When UNC-Charlotte moves up to FBS next year, Judy Rose will become the seventh female athletic director at the FBS level. You could also perhaps count Chris Plonsky, Director of Women’s Athletics at University of Texas, since Texas has divided the AD role between men’s and women’s sports.
Women might be in the minority at the FBS level, but three of the current female ADs have been hired in the past two years: Hermann at Rutgers, Kunzer-Murphy at UNLV and Lyke at Eastern Michigan. In 2012, there were only five female athletic directors at the FBS level.
Why do you think there are so few women ADs at the FBS level (and even at the Division I level overall)? Is it discrimination? Do women not want the job? I’d love to hear your thoughts in the comments!
Thank you to my Twitter followers who helped me track down exactly how many female ADs are currently in FBS!
Outside of men’s basketball, participation in postseason NCAA competition is not rewarded with monetary compensation. Not even for the College World Series, where hundreds of thousands of fans pack the stands over the course of the series and the games air on national television.
This year, the College World Series drew an average of 21,734 fans per game, just edging out the 20,533 per session for the Division I Men’s Basketball Championship. Total attendance for the College World Series this year was 347,740. However, the television contract pales in comparison: the CWS is part of a $500 million television contract signed with ESPN in 2011 for 24 sports championships through 2023-2024, while the men’s basketball tournament averages $771 million annually.
According to a presentation I attended by NCAA CFO Kathleen McNeely at the CABMA convention in 2013, the NCAA banked approximately $9 million from the baseball tournament the previous year, which amounted to 12 percent of all NCAA championship revenue.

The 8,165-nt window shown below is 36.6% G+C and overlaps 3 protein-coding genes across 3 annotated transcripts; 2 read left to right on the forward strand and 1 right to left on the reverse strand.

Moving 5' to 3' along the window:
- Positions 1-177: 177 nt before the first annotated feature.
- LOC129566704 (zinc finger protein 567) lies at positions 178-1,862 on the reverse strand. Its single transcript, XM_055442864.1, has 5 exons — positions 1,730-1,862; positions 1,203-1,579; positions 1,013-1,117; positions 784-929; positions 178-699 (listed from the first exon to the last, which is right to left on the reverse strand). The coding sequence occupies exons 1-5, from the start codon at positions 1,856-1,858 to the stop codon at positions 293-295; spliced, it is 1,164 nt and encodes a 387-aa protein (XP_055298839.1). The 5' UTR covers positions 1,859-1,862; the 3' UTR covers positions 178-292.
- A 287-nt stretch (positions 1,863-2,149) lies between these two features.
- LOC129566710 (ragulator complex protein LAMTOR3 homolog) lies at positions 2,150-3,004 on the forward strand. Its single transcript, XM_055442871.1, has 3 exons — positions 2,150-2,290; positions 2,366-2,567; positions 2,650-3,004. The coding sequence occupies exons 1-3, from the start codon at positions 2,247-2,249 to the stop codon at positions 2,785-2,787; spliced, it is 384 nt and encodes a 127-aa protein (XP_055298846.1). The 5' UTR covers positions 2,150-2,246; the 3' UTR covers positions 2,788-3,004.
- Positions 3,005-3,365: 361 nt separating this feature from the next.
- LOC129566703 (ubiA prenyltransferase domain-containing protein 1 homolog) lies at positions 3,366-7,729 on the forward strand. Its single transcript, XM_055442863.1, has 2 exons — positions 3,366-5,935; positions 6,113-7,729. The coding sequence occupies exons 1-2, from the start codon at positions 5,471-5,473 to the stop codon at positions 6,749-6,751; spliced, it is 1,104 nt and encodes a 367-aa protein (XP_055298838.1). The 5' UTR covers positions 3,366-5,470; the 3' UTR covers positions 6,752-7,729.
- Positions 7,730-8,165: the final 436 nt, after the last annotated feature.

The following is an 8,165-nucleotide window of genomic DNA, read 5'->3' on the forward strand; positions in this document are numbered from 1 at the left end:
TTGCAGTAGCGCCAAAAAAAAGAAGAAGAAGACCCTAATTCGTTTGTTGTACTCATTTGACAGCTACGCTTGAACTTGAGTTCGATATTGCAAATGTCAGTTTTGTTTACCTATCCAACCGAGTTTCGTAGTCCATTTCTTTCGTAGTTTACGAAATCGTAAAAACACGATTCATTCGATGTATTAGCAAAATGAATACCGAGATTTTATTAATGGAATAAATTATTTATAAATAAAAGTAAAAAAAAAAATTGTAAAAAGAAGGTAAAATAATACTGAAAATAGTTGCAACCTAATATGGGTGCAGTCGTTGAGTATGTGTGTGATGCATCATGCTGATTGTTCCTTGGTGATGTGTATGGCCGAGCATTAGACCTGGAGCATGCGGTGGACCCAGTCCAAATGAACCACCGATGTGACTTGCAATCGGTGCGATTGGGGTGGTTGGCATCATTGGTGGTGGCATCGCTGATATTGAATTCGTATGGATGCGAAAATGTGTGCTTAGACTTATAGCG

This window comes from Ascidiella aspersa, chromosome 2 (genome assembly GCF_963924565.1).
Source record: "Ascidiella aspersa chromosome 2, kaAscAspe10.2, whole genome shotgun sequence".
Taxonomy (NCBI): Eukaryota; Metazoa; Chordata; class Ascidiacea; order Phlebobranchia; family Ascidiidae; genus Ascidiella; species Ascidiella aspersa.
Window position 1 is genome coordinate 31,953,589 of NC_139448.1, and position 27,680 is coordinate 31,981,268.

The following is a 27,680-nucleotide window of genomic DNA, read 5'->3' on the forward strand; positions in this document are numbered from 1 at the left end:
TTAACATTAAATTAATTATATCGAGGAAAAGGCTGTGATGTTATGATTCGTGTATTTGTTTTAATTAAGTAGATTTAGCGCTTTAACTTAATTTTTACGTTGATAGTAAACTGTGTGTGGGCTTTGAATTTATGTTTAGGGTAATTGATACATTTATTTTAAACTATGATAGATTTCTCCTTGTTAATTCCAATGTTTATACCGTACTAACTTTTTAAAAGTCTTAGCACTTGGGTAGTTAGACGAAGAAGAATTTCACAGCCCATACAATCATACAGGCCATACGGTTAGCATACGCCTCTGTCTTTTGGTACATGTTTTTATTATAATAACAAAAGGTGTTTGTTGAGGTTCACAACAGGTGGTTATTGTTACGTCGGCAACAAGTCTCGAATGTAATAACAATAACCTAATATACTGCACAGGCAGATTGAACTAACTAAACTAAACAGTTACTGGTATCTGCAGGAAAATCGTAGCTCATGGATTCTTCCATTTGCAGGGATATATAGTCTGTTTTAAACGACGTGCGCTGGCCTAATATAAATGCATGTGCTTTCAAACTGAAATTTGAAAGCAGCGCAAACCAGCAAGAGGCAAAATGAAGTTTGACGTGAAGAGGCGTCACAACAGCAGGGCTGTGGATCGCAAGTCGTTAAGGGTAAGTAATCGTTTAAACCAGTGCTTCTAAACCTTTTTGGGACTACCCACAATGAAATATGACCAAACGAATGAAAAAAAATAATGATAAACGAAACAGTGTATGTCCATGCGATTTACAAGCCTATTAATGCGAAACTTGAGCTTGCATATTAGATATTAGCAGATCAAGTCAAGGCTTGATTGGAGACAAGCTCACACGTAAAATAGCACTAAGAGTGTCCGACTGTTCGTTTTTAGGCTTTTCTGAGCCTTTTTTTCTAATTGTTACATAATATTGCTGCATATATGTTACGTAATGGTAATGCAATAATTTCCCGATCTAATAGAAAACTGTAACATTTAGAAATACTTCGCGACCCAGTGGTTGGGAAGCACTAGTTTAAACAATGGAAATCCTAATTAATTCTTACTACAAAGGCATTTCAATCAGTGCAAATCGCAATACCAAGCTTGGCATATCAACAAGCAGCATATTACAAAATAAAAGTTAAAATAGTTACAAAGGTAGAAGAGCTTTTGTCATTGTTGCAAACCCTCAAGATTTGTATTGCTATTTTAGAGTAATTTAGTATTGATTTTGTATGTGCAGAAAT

Before you think the NCAA is unfairly depriving baseball teams of the revenue generated by postseason tournaments, keep this in mind: McNeely also shared that only seven sports bring in revenue for the NCAA from championships. By my count, the NCAA hosts championships for 92 sports across Division I, II and III. McNeely’s presentation pegged the annual cost of championships at $74 million for programming costs, which does not include the cost to staff those championships.
UPDATE: Boise State’s new naming rights deal with Albertsons was unintentionally omitted. It has been added, which has changed the average annual values in the original post.
What’s the market value for naming rights deals on college athletic facilities? It’s much more difficult to estimate than if we were talking about professional athletics. Universities often complete these deals at less than market rate in order to acknowledge past gifts by major donors.
For example, naming right for Papa John’s Cardinal Stadium at University of Louisville is officially on the books as a $5 million donation for 52 years. In total, however, Papa John’s had donated approximately $22 million for the football stadium through 2011. Would University of Louisville have agreed to a naming rights deal with a company it had never done business with previously for 52 years for $5 million? Not likely.
It’s not uncommon in these deals for past donations to be taken into account, causing the naming rights deal itself to be below market rate. That’s somewhat unique to college athletics thanks to its nonprofit status and history of relying upon donations.
We’ve recently updated our database for naming rights deals on college athletic facilities. Quite a few of the deals are for the life of the stadium or arena, and details of the deals aren’t always disclosed, especially when it involves a private university.
However, just for the sake of trying to pinpoint something approximating an average annual value, here are some average annual values based on what we do know: Continue reading →